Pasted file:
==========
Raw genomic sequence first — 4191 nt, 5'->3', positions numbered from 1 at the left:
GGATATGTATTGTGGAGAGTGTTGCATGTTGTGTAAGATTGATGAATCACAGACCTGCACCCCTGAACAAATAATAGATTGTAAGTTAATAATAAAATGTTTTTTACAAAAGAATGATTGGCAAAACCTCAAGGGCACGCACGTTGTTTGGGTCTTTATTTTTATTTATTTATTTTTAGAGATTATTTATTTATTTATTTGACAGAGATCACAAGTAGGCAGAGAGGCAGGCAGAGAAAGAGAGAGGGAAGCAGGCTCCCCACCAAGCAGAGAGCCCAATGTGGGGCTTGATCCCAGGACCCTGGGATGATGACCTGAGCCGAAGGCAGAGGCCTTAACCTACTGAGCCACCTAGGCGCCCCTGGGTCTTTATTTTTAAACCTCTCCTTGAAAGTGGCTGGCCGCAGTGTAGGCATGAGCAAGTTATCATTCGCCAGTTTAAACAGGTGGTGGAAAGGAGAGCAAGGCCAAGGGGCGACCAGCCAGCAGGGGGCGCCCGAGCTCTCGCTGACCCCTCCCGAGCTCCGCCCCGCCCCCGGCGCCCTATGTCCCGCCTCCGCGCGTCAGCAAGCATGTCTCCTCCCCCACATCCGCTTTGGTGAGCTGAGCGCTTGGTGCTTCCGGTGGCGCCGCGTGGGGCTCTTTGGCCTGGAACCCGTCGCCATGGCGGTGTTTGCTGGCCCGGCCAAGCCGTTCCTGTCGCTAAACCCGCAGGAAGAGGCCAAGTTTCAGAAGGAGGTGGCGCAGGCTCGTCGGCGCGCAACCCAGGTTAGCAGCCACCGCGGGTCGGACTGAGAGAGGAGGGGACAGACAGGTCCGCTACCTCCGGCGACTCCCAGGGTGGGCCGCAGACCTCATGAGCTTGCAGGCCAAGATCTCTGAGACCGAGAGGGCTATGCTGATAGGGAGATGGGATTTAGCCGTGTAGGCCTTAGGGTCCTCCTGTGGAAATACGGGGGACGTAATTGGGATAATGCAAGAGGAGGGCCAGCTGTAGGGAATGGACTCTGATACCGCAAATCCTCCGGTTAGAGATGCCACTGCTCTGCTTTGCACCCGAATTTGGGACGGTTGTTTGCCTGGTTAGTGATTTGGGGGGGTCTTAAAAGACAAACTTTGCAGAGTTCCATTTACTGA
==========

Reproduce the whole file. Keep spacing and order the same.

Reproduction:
Raw genomic sequence first — 4191 nt, 5'->3', positions numbered from 1 at the left:
GGATATGTATTGTGGAGAGTGTTGCATGTTGTGTAAGATTGATGAATCACAGACCTGCACCCCTGAACAAATAATAGATTGTAAGTTAATAATAAAATGTTTTTTACAAAAGAATGATTGGCAAAACCTCAAGGGCACGCACGTTGTTTGGGTCTTTATTTTTATTTATTTATTTTTAGAGATTATTTATTTATTTATTTGACAGAGATCACAAGTAGGCAGAGAGGCAGGCAGAGAAAGAGAGAGGGAAGCAGGCTCCCCACCAAGCAGAGAGCCCAATGTGGGGCTTGATCCCAGGACCCTGGGATGATGACCTGAGCCGAAGGCAGAGGCCTTAACCTACTGAGCCACCTAGGCGCCCCTGGGTCTTTATTTTTAAACCTCTCCTTGAAAGTGGCTGGCCGCAGTGTAGGCATGAGCAAGTTATCATTCGCCAGTTTAAACAGGTGGTGGAAAGGAGAGCAAGGCCAAGGGGCGACCAGCCAGCAGGGGGCGCCCGAGCTCTCGCTGACCCCTCCCGAGCTCCGCCCCGCCCCCGGCGCCCTATGTCCCGCCTCCGCGCGTCAGCAAGCATGTCTCCTCCCCCACATCCGCTTTGGTGAGCTGAGCGCTTGGTGCTTCCGGTGGCGCCGCGTGGGGCTCTTTGGCCTGGAACCCGTCGCCATGGCGGTGTTTGCTGGCCCGGCCAAGCCGTTCCTGTCGCTAAACCCGCAGGAAGAGGCCAAGTTTCAGAAGGAGGTGGCGCAGGCTCGTCGGCGCGCAACCCAGGTTAGCAGCCACCGCGGGTCGGACTGAGAGAGGAGGGGACAGACAGGTCCGCTACCTCCGGCGACTCCCAGGGTGGGCCGCAGACCTCATGAGCTTGCAGGCCAAGATCTCTGAGACCGAGAGGGCTATGCTGATAGGGAGATGGGATTTAGCCGTGTAGGCCTTAGGGTCCTCCTGTGGAAATACGGGGGACGTAATTGGGATAATGCAAGAGGAGGGCCAGCTGTAGGGAATGGACTCTGATACCGCAAATCCTCCGGTTAGAGATGCCACTGCTCTGCTTTGCACCCGAATTTGGGACGGTTGTTTGCCTGGTTAGTGATTTGGGGGGGTCTTAAAAGACAAACTTTGCAGAGTTCCATTTACTGA